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Interview with David Mullich on Heroes III

short introduction: David Mullich was the director of Heroes of Might & Magic III in New World Computing. He also worked on Heroes IV and - to a lesser extent - on the Might & Magic RPGs. He is best known to players as "sir" Mullich, the knight hero from the Armageddon's Blade expansion.
Dla wersji polskiej przejdź tutaj: Wywiad z Davidem Mullichem o Heroes III

Can you tell us a bit about yourself and your career?
I got my start in game development when personal computers first became available for the home. I was a computer science student at California State University, Northridge, where one of my professors offered me a job as a clerk in an computer store that he owned with several other instructors. It was while working in the store that I met the owner of Edu-Ware Services, a small educational and game software publisher. I wrote several games for Edu-Ware while I attended college, and then joined the company full-time as a designer-programmer after I graduated. The most popular game I made at Edu-Ware was The Prisoner, which was an adventure game based upon the British spy television series starring Patrick McGoohan.

When Edu-Ware was acquired by another company several years later, three of my co-workers and I formed our own game publisher, Electric Transit, which made 3-D simulations. We became Electronic Arts very first affiliated label publisher, but we weren't sufficiently capitalized to last more than a couple of years. I then joined The Walt Disney Company as its very first video game producer, and oversaw development of console and computer games based on DuckTales, Who Framed Roger Rabbit, and other Disney properties. After four years of working for The Mouse, I decided to turn to the Dark Side by joining a small publisher called Cyberdreams, which made edgier games in collaboration with famous names from science fiction and fantasy. I worked with writer Harlan Ellison on the video game adaptation of his famous short story "I Have No Mouth, And I Must Scream" and artist H.R. Giger on a game called "Dark Seed," which was based on his artwork. I remained with Cyberdreams until its owner decided to focus on other businesses.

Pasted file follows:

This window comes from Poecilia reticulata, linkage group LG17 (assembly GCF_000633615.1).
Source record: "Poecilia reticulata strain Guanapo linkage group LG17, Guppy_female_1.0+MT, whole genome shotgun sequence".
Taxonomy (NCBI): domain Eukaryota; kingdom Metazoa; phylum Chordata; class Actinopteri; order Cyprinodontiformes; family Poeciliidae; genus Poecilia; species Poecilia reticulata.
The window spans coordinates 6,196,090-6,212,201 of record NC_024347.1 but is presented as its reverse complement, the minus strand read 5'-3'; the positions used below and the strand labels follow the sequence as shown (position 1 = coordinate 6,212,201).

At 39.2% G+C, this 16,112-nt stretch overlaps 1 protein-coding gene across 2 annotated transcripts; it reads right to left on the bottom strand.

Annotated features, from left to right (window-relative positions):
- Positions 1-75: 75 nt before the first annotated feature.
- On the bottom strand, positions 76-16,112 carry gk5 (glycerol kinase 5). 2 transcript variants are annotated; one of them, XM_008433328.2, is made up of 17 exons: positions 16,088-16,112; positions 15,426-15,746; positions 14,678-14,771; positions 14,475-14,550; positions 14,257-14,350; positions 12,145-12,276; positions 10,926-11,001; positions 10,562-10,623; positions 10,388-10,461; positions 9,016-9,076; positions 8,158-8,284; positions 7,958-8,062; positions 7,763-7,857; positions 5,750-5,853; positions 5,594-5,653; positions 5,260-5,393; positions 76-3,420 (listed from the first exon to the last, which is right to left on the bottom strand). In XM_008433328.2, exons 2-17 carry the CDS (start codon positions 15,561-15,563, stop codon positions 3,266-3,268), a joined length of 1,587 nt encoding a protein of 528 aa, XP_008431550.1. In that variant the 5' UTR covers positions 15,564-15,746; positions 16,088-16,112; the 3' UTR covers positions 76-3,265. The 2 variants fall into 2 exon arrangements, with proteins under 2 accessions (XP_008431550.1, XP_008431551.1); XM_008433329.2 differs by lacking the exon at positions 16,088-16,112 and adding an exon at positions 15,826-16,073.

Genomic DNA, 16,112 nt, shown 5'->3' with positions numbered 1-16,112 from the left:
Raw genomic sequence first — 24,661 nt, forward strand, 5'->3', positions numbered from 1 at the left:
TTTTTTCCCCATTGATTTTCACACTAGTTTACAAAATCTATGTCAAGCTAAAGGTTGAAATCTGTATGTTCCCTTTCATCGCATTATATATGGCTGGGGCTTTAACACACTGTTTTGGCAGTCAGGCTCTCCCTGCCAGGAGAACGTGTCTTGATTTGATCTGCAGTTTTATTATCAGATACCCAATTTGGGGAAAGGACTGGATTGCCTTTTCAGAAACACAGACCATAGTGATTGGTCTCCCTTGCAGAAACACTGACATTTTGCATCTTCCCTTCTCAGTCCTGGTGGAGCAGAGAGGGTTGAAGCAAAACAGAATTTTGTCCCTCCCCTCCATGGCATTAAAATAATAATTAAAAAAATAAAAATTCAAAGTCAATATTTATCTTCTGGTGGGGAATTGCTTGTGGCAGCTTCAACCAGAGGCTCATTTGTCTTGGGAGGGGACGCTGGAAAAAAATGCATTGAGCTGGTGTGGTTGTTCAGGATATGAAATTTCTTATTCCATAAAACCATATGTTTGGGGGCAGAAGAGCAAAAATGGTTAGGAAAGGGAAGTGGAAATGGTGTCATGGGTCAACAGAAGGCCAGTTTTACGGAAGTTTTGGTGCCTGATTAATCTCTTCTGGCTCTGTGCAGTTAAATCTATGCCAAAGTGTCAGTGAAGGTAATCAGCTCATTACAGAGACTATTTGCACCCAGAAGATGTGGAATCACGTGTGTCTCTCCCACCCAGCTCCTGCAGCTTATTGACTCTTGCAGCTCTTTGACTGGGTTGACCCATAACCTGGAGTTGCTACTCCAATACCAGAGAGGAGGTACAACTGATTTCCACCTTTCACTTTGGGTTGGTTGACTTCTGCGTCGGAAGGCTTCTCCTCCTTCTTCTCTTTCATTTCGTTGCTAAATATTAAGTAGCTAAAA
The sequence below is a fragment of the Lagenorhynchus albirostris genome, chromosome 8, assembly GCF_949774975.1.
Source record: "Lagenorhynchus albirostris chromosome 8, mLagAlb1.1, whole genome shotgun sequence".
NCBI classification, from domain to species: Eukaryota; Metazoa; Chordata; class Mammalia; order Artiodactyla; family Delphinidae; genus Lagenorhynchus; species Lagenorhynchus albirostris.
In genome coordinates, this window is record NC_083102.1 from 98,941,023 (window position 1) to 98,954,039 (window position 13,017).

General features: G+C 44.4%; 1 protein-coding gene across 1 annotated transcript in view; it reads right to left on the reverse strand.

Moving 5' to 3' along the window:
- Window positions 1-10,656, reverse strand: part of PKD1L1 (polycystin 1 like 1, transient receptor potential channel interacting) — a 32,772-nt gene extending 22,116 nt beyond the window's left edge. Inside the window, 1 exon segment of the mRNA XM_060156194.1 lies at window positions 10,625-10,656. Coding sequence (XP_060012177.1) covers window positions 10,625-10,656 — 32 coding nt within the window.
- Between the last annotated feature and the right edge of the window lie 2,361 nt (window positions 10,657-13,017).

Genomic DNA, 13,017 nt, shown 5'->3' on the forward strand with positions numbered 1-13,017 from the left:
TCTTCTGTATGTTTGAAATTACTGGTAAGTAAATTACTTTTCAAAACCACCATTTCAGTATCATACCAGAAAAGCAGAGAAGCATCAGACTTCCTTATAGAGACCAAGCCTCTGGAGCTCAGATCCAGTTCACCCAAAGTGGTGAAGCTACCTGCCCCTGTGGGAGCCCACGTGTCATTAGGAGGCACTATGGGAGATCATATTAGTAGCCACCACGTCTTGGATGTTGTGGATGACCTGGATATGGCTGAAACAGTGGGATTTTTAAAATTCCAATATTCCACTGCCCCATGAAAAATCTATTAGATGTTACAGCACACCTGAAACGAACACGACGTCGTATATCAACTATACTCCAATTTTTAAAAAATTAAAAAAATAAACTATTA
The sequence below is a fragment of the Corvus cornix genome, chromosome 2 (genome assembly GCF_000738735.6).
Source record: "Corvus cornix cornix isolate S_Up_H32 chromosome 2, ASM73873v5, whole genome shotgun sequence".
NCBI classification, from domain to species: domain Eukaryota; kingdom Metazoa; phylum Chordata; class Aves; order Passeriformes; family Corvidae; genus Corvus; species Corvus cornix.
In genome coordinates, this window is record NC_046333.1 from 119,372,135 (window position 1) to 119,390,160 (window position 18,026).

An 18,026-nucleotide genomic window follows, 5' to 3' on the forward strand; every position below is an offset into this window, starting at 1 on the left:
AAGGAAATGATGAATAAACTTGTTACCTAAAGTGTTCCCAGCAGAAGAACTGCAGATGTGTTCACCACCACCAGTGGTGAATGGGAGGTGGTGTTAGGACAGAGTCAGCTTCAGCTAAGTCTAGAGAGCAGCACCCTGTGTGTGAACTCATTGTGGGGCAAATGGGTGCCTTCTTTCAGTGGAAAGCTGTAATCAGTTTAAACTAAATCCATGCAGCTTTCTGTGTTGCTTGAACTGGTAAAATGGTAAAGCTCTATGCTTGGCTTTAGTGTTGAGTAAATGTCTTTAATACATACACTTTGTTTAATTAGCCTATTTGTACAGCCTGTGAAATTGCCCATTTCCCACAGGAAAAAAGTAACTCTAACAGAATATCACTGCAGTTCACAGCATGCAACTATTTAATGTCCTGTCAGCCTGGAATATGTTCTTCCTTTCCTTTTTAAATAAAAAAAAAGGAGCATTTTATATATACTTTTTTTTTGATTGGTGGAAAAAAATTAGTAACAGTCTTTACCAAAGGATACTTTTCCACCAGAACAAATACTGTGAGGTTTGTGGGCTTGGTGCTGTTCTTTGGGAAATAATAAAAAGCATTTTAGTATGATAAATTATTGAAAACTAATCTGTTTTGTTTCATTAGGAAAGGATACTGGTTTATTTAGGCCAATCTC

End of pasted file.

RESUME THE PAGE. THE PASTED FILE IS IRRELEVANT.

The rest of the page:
Can you tell us how you got involved with the Might & Magic saga?
After Cyberdreams closed down, I was contacted by Cyberdreams former technical director, John Krause. He told me that he was now working as a programmer at New World Computing, where they were looking for someone to manage the team developing the Heroes of Might & Magic series. I sent John my resume, and two weeks later I had a meeting with Mark Caldwell, New World's General Manger, and Jon Van Caneghem, the company's founder. I had actually met Jon a couple of years prior -- we were both on a game design panel at the annual Game Developers Conference. However, I didn't know I had officially gotten the job until after I had a two-hour telephone interview with Trip Hawkins, who was president of The 3DO Company, which owned New World. That telephone call was quite an experience, since Trip Hawkins was the most powerful person in the game industry at the time, having founded Electronic Arts and inventing game publishing as we know it today.

What are your best or worst memories of Heroes III dev.?